FROTH: bubbles formed in or on a liquid, foam
I’m a caffeine-addicted Seattleite. Perhaps that was redundant. Nevertheless, it’s true.
I am not sure if my dependence on caffeine is physiological or psychological. I suspect the latter.
I first began drinking coffee regularly on my post-college backpacking trip through Europe. Coffee, beer, cheese, bread and chocolate were my five food groups for two months. My food pyramid is slightly different these days, but those items are still prominently featured.
Shortly after my hobo days, I was living in Colorado and working in a building with The Spaniard steaming milk for café con leche in the lobby. I hit The Spaniard up every Wednesday morning before variance hearings. With coffee in hand, I felt worldly, mature and just a little more equipped to enter the all-boys-club that was the Board of Adjustment. When I coffee-cheated on The Spaniard, I would drive significantly out of my way to purchase a latte at Denver’s only “Seattle’s Best Coffee.” During that phase of my life, coffee was a sentimental reminder of my days as a wanderer and my home in the northwest.
My return to Washington correlated with a sharp increase in my coffee consumption. Coffee made for safe first dates and was essential to overriding my highly developed in-bed-by-nine habit to stay up late enough for the good music at the clubs. I was young, social and caffeinated.
Husband furthered my addiction. When I met him, he regularly consumed two lattes a day. I increased my consumption, he decreased his. We met in the middle at one latte a day for each of us. Husband introduced me to the nuances of Seattle coffee shops and the wide range of characters and qualities. He chaperoned me on my first visit to Bauhaus – a Seattle institution with a disproportionate concentration of black turtlenecks and hipsters – a place I wouldn’t have felt cool enough to enter on my own but came to see as “my” coffee shop.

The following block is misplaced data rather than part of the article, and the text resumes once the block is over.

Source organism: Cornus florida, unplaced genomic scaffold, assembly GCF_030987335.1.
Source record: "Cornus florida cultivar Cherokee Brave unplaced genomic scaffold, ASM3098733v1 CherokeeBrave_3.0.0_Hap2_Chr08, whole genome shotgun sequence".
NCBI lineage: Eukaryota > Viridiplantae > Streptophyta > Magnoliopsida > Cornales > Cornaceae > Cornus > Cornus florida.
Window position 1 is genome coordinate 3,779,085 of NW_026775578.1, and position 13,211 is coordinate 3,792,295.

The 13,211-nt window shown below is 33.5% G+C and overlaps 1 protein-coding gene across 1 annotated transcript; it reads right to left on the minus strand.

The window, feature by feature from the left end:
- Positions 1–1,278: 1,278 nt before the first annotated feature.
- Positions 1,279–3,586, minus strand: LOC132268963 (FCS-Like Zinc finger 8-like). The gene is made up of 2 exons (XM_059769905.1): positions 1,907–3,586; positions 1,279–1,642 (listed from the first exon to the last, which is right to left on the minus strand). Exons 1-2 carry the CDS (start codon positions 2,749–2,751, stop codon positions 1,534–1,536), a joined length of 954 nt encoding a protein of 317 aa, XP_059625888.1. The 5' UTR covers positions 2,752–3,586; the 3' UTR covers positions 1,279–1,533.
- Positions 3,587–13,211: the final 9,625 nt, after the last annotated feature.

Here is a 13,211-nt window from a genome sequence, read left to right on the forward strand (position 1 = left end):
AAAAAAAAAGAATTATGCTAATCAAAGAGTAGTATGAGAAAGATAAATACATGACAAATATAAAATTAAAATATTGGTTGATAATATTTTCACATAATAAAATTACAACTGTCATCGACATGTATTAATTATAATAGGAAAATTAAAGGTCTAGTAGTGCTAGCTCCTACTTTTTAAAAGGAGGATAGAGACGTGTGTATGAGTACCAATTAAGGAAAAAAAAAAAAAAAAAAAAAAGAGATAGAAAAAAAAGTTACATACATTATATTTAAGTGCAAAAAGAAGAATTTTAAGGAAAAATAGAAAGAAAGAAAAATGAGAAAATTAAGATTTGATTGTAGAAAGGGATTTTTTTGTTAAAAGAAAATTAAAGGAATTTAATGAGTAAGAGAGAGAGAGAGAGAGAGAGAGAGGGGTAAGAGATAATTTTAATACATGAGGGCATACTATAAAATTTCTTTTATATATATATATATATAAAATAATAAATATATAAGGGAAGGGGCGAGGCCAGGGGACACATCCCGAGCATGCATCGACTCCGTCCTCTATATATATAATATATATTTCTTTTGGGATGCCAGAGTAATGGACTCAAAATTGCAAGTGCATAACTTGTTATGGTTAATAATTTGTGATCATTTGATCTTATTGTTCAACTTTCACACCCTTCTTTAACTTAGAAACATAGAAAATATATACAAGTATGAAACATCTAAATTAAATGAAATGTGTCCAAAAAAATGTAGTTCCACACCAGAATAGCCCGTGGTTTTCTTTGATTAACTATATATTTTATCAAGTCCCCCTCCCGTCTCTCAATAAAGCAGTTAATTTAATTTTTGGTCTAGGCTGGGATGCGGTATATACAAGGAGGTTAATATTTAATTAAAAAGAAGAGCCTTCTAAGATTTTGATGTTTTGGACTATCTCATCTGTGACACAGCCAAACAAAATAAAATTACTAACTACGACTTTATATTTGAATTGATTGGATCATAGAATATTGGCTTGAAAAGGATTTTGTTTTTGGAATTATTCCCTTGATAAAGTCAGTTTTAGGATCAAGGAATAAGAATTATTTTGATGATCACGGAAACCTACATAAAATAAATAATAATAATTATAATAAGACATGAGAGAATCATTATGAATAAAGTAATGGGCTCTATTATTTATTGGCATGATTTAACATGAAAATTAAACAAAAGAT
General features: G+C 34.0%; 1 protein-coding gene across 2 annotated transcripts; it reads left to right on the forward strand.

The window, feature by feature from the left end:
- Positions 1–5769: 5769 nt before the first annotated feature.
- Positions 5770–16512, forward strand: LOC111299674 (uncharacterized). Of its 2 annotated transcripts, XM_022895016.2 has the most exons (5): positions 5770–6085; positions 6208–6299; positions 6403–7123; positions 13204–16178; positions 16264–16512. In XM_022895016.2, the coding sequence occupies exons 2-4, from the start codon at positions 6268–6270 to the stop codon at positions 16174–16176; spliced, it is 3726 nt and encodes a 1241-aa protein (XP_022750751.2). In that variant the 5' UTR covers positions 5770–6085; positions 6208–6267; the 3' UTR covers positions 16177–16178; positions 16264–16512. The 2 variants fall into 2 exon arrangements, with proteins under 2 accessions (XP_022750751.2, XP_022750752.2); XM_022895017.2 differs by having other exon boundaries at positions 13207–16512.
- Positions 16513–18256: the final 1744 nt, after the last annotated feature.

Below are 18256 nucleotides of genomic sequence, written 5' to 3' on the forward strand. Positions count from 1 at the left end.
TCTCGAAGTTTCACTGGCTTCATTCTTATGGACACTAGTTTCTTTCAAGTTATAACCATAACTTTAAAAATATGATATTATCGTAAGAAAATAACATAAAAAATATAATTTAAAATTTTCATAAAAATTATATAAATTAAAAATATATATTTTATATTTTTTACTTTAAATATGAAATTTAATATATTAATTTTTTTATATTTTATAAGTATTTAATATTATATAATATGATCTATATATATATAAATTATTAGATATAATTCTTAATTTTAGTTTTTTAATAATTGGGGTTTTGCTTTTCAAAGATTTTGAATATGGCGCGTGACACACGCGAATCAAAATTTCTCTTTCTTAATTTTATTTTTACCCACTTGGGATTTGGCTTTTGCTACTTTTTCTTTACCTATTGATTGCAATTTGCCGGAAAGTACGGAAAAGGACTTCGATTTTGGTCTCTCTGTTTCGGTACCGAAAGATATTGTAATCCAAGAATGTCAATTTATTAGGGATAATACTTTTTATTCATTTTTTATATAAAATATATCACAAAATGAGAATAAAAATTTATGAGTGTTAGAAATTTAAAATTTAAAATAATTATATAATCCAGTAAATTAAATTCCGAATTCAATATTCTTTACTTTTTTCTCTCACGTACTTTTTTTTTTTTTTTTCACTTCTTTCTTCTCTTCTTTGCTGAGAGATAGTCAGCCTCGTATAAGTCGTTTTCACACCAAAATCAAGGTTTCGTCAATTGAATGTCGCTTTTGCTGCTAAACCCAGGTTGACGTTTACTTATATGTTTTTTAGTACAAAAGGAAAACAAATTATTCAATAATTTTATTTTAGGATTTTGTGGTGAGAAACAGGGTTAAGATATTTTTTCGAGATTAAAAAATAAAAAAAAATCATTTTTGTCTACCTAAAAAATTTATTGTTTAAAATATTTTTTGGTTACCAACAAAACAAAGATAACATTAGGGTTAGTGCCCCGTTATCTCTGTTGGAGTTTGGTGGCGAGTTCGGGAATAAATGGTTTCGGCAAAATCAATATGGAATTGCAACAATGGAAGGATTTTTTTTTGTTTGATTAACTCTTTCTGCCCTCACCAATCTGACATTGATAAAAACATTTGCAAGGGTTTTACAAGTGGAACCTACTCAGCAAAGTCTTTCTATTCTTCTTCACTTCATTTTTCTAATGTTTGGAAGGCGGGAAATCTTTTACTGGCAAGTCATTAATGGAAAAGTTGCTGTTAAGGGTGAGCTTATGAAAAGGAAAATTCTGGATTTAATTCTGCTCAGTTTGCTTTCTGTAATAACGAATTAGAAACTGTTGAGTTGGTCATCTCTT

When I began staying home with Son, I missed a lot of things about working. I missed adult conversation. I missed the freedom to use the bathroom on my own schedule. And, I missed baristas. Switching to one income meant fewer lattes and more home-brewed drip coffee.
I tried to make the best of it. I made “poor man mochas” (hot chocolate mix and drip coffee) and put my coffee in special ceramic mugs from my favorite neighborhood potter. But, it wasn’t the same. I was irrationally jealous of Husband’s interactions with his regular barista – not because she was a skinny model but because she dished out the goods: steamed milk, espresso shots, foam art.
But, then my dear friend Hilary changed my life with a milk frother. Easily the best gift I’ve ever received. Life has not been the same. That milk frother quickly became my new favorite thing and my go-to gift for new moms.
Frothed milk in my morning coffee eliminated marital resentment, improved my mood, and saved my sanity. It was only a small bit of luxury, but in my stay-at-home-mommy world luxury was hard to come by. Frothed milk reminded me of wandering days, first dates, and leisurely Saturdays. Frothed milk does a soul good.
Now that I’m returning to work, I will not need my frother as desperately as I’ve needed it for the past six years. It may find its way to the camping box. But, it will always hold a special place in my heart. It’s an old friend who saw me through early mornings, long days and mental fogginess.
So long milk frother. Thank you for your service.